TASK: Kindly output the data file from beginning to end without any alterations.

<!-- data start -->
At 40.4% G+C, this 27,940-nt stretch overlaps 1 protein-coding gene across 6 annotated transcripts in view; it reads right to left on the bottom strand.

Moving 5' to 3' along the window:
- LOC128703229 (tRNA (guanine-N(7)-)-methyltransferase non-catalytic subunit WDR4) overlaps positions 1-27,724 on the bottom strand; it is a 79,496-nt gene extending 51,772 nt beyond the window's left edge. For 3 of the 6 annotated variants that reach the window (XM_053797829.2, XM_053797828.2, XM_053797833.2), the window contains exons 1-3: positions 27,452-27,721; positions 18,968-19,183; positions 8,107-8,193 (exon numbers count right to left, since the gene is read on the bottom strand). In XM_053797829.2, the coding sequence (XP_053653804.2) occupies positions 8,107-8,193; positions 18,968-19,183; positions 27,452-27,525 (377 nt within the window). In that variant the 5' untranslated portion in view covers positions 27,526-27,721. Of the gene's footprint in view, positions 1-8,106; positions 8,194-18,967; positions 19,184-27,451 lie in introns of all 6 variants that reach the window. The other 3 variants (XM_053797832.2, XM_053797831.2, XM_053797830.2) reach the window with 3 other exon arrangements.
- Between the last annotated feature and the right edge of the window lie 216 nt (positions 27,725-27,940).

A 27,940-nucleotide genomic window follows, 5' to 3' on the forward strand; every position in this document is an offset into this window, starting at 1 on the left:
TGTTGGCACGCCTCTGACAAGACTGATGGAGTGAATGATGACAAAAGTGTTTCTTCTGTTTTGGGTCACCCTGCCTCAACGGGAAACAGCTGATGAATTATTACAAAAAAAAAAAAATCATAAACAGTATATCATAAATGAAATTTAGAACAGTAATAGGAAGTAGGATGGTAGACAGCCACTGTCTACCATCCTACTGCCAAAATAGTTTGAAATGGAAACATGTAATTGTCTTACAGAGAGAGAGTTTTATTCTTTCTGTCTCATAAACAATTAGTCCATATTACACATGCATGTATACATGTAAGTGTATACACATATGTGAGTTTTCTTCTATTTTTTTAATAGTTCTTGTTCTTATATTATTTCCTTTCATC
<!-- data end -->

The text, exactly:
At 40.4% G+C, this 27,940-nt stretch overlaps 1 protein-coding gene across 6 annotated transcripts in view; it reads right to left on the bottom strand.

Moving 5' to 3' along the window:
- LOC128703229 (tRNA (guanine-N(7)-)-methyltransferase non-catalytic subunit WDR4) overlaps positions 1-27,724 on the bottom strand; it is a 79,496-nt gene extending 51,772 nt beyond the window's left edge. For 3 of the 6 annotated variants that reach the window (XM_053797829.2, XM_053797828.2, XM_053797833.2), the window contains exons 1-3: positions 27,452-27,721; positions 18,968-19,183; positions 8,107-8,193 (exon numbers count right to left, since the gene is read on the bottom strand). In XM_053797829.2, the coding sequence (XP_053653804.2) occupies positions 8,107-8,193; positions 18,968-19,183; positions 27,452-27,525 (377 nt within the window). In that variant the 5' untranslated portion in view covers positions 27,526-27,721. Of the gene's footprint in view, positions 1-8,106; positions 8,194-18,967; positions 19,184-27,451 lie in introns of all 6 variants that reach the window. The other 3 variants (XM_053797832.2, XM_053797831.2, XM_053797830.2) reach the window with 3 other exon arrangements.
- Between the last annotated feature and the right edge of the window lie 216 nt (positions 27,725-27,940).

A 27,940-nucleotide genomic window follows, 5' to 3' on the forward strand; every position in this document is an offset into this window, starting at 1 on the left:
TGTTGGCACGCCTCTGACAAGACTGATGGAGTGAATGATGACAAAAGTGTTTCTTCTGTTTTGGGTCACCCTGCCTCAACGGGAAACAGCTGATGAATTATTACAAAAAAAAAAAAATCATAAACAGTATATCATAAATGAAATTTAGAACAGTAATAGGAAGTAGGATGGTAGACAGCCACTGTCTACCATCCTACTGCCAAAATAGTTTGAAATGGAAACATGTAATTGTCTTACAGAGAGAGAGTTTTATTCTTTCTGTCTCATAAACAATTAGTCCATATTACACATGCATGTATACATGTAAGTGTATACACATATGTGAGTTTTCTTCTATTTTTTTAATAGTTCTTGTTCTTATATTATTTCCTTTCATC